As affordable as a log cabin can be, you can make it even cheaper with a little pre-planning. Here are eight low-cost log cabin tips you should follow to maximize your budget while building a cabin.
Small homes are by nature more energy efficient and less expensive to begin with. Of course, an added bonus is that smaller log cabins on smaller parcels of land require less maintenance-and costs-overall.
Small doesn't have to mean cheap. Skimping on window quality to spend more on a fireplace, for example, can result in big bucks on heating bills down the road — if you need to stay in budget, use fewer windows but don’t compromise the quality.
“Ponder, prioritize, plan, and process,” says Bill Keller Jr., CEO of Conestoga Log Cabins & Homes. “Each one of these steps will save you money in the long run. People who don’t thoroughly plan ahead may have to go back and spend more time and money on a part of the home they had not considered, such as kitchen amenities or the utilities.” To that end, understand that even a low-cost log cabin will need maintenance and stick to the recommended guidelines for protective overhangs and clutter-free landscaping.
Although a slab or a crawl space is the simplest foundation for a cabin, you do have other options, especially if your cabin is 150 square feet or smaller. “You may want to consider using patio stones, super spikes, cinder blocks, tubes, or concrete piers with small outdoor structures,” says John Hickey of Summerwood Products.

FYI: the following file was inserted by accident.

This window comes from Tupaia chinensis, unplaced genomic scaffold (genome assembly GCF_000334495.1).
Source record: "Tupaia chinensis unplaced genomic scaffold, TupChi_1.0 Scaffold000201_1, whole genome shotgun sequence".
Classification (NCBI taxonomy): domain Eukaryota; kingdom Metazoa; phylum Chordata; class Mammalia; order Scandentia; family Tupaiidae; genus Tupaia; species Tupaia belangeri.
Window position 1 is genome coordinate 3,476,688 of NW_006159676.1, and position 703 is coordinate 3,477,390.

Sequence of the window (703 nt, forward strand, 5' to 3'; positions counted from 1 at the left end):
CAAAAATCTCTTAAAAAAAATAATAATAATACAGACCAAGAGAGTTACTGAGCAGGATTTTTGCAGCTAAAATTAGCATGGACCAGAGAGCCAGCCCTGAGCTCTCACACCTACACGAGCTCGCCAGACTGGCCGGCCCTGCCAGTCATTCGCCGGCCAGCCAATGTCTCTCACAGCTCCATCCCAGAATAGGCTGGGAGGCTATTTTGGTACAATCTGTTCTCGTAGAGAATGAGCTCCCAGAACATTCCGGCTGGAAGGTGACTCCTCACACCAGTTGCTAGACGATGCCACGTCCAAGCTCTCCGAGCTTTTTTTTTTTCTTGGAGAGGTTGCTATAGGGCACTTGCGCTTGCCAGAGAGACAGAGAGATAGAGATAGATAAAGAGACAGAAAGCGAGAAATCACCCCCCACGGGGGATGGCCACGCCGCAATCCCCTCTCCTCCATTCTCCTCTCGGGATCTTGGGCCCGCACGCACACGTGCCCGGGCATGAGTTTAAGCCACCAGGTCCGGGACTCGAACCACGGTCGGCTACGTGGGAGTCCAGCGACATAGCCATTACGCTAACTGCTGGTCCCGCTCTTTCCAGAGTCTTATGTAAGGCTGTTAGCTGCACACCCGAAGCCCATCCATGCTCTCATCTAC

By sticking to the stock floor plan package you purchased, you will avoid tacking on additional expenses. Customizing a cabin with extra corners and bumpouts can add costs in a hurry. Purchasing your wood and other materials locally will save you money on transport costs and help your local economy.
That savings comes in the form of your own time and labor. If you have some background and understanding of basic construction, then you can realize notable savings. Many kits come with detailed instructions, so a few handymen may be able to get a small cabin built over several weekends.
As part of your planning, consider alternative energy options and toilet facilities. Research Products offers the Incinolet electric incinerating toilet that runs on 120 or 240 volts of electricity. Panel Concepts produces a couple of products: The Excel compost toilet for cottage use as the primary facility in your cabin, and the PowerWagon self-contained electricity source that uses roof-mounted solar panels on a trailer for charging built-in batteries.
A dry-in package includes everything from the shell only package and all of the components required to finish the exterior of the cabin. This kit costs around $70-$139 per square foot. A turn-key package includes everything you need to complete your cabin to be move-in ready. The cost of this package can range in between $130-$180 per square foot. Read more...
See also: What it Takes to Build Your Own Log Home